01 Nov Restaurant Startup Checklist
While starting a restaurant is exciting, it’s also time consuming and one of the toughest businesses to successfully launch. At this point, you probably have a vision or your concept nailed down; now it’s time to organize a checklist to aid in planning. To help you out, we’ve put together a list of the ten big steps you need to take to open a new restaurant.
1. Raise startup capital with the help of a solid business plan
Your business plan should reflect your vision for the restaurant. Include market research, an explanation of your target audience, a look at competition, and most importantly, a detailed budget projection. Remember, you’ll be presenting this business plan to investors. When you start raising money, plan on having six to nine months of working capital from the start. Remember that it is normal to lose money for the first few months you’re operating. It takes time to market your business, attract a crowd, get repeat business and deal with unexpected issues that arise.
2. Find the right location
This is one of the biggest decisions you’ll make. Consider your audience, accessibility, potential for growth, terms of the lease and your budget. Do research on the locations demographics, competition, and history. Work with a real estate agent who specializes in restaurant real estate.
3. Get the legal stuff squared away
As soon as the lease is signed, start working on getting the right restaurant licenses and permits. Each state has different requirements, so make sure you check your state’s government web page. Below is a list of licenses & permits to get you started:
• Business license
• Employer Identification Number
• Certificate of Occupancy
• Foodservice Permit
• A federal and local liquor license
• Sign Permit
• Music License
Not sure where to start? It’s always a good idea to consult with a legal professional to ensure that all legal aspects of your restaurant are taken care of.
4. Figure out who will be handling your day-to-day bookkeeping & financial reporting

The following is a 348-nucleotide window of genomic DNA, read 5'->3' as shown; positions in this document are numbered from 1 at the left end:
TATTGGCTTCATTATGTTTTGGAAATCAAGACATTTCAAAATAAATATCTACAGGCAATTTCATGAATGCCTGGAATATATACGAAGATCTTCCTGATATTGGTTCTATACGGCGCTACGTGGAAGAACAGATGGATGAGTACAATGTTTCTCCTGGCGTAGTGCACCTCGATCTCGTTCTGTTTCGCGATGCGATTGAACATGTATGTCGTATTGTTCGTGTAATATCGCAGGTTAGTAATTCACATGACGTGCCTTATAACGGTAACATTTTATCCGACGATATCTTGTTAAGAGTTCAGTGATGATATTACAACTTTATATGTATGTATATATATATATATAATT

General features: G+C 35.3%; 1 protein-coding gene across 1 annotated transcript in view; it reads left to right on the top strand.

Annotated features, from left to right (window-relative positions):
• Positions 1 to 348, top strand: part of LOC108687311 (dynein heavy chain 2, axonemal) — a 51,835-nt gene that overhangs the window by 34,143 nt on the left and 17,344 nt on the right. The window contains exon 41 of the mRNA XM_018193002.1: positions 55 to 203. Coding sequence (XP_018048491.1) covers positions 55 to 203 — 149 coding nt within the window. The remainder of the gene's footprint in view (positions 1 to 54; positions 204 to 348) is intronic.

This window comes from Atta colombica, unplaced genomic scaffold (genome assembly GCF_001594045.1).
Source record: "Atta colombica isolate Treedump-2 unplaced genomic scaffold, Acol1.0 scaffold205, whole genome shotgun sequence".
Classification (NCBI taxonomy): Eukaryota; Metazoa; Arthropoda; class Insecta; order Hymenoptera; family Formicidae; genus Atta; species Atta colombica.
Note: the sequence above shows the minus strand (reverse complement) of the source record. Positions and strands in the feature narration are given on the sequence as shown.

Failing to put systems in place is one of the biggest mistakes an independent restaurant owner makes. Determine who is responsible for staying on top of your restaurant’s finances and managing the books. If you have a greater passion for front of house operations than you do for crunching numbers, consider outsourcing your basic back-office tasks. Then you can spend your time making important operational decisions based on the numbers rather than trying to calculate the numbers yourself.
5. Purchase Insurance
Equally as exciting as restaurant bookkeeping but extremely necessary is restaurant insurance. Insurance can protect you and your business from a number of problems, from damaged equipment to employee lawsuits. We’ve put together a list of the most common restaurant insurance policies you will need but depending on your restaurant’s location, you may need others.
• Workers’ Compensation Insurance: Most states require this insurance to cover any injuries your employees experience while on the job.
• General Liability: This policy will protect you in the event a customer is injured in your restaurant.
• Disability Insurance: Provides financial assistance to an employee in the event they become disabled and are no longer able to perform their job.
• Employment Practices Liability Insurance: protects owners from claims by employees for discrimination, harassment, wrongful termination, failure to promote and other employment related issues.